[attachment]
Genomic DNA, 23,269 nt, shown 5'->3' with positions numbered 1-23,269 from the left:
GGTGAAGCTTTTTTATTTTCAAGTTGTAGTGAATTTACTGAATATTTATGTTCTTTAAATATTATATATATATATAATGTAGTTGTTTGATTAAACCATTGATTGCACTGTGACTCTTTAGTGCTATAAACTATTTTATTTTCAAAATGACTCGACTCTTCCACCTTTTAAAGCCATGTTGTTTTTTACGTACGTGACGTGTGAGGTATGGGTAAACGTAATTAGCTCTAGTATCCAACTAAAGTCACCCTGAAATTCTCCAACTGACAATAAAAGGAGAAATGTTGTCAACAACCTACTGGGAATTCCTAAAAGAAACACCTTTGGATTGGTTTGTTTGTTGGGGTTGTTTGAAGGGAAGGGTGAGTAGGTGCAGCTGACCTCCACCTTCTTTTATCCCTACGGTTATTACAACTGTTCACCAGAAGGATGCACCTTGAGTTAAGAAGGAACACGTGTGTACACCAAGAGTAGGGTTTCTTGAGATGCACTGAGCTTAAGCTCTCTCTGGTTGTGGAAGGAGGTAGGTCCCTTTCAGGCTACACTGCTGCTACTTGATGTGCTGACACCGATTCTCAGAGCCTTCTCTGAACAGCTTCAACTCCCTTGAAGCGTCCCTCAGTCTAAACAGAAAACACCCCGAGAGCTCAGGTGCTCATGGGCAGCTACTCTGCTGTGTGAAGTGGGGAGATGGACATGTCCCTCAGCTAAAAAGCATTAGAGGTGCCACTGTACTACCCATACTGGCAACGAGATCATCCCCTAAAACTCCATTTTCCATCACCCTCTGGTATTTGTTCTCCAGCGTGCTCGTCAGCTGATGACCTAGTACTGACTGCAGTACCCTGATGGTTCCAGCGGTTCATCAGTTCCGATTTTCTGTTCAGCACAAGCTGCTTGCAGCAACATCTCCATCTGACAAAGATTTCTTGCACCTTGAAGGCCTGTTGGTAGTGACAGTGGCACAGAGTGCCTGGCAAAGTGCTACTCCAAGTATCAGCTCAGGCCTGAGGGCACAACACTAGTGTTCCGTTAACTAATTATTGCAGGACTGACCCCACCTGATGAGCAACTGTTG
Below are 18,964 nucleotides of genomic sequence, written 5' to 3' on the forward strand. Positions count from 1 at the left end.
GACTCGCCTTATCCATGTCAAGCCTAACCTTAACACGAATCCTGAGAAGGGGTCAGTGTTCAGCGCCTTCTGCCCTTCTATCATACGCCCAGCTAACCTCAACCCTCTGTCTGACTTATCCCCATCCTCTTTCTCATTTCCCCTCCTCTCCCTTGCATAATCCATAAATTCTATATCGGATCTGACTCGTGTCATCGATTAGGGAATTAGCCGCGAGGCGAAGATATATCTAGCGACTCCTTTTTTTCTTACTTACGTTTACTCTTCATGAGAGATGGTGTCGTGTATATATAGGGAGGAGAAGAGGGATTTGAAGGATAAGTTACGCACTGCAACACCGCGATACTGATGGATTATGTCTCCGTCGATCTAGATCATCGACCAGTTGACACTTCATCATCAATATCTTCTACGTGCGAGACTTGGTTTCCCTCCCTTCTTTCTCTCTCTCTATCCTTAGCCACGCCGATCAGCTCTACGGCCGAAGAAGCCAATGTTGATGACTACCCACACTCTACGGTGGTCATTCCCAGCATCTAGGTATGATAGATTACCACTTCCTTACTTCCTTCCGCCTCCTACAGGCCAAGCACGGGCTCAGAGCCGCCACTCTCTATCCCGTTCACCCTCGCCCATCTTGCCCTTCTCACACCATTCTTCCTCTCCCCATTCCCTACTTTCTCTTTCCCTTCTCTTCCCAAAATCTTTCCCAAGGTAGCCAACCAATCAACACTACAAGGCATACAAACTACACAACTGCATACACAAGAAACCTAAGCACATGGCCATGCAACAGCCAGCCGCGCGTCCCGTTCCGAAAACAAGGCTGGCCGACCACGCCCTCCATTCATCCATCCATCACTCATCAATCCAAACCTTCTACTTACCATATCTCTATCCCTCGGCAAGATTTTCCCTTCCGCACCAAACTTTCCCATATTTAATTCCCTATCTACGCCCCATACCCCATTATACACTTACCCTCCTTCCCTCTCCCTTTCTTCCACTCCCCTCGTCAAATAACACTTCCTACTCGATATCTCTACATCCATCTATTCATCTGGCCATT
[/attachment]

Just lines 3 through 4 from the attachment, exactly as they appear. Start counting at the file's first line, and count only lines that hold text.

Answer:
Below are 18,964 nucleotides of genomic sequence, written 5' to 3' on the forward strand. Positions count from 1 at the left end.
GACTCGCCTTATCCATGTCAAGCCTAACCTTAACACGAATCCTGAGAAGGGGTCAGTGTTCAGCGCCTTCTGCCCTTCTATCATACGCCCAGCTAACCTCAACCCTCTGTCTGACTTATCCCCATCCTCTTTCTCATTTCCCCTCCTCTCCCTTGCATAATCCATAAATTCTATATCGGATCTGACTCGTGTCATCGATTAGGGAATTAGCCGCGAGGCGAAGATATATCTAGCGACTCCTTTTTTTCTTACTTACGTTTACTCTTCATGAGAGATGGTGTCGTGTATATATAGGGAGGAGAAGAGGGATTTGAAGGATAAGTTACGCACTGCAACACCGCGATACTGATGGATTATGTCTCCGTCGATCTAGATCATCGACCAGTTGACACTTCATCATCAATATCTTCTACGTGCGAGACTTGGTTTCCCTCCCTTCTTTCTCTCTCTCTATCCTTAGCCACGCCGATCAGCTCTACGGCCGAAGAAGCCAATGTTGATGACTACCCACACTCTACGGTGGTCATTCCCAGCATCTAGGTATGATAGATTACCACTTCCTTACTTCCTTCCGCCTCCTACAGGCCAAGCACGGGCTCAGAGCCGCCACTCTCTATCCCGTTCACCCTCGCCCATCTTGCCCTTCTCACACCATTCTTCCTCTCCCCATTCCCTACTTTCTCTTTCCCTTCTCTTCCCAAAATCTTTCCCAAGGTAGCCAACCAATCAACACTACAAGGCATACAAACTACACAACTGCATACACAAGAAACCTAAGCACATGGCCATGCAACAGCCAGCCGCGCGTCCCGTTCCGAAAACAAGGCTGGCCGACCACGCCCTCCATTCATCCATCCATCACTCATCAATCCAAACCTTCTACTTACCATATCTCTATCCCTCGGCAAGATTTTCCCTTCCGCACCAAACTTTCCCATATTTAATTCCCTATCTACGCCCCATACCCCATTATACACTTACCCTCCTTCCCTCTCCCTTTCTTCCACTCCCCTCGTCAAATAACACTTCCTACTCGATATCTCTACATCCATCTATTCATCTGGCCATT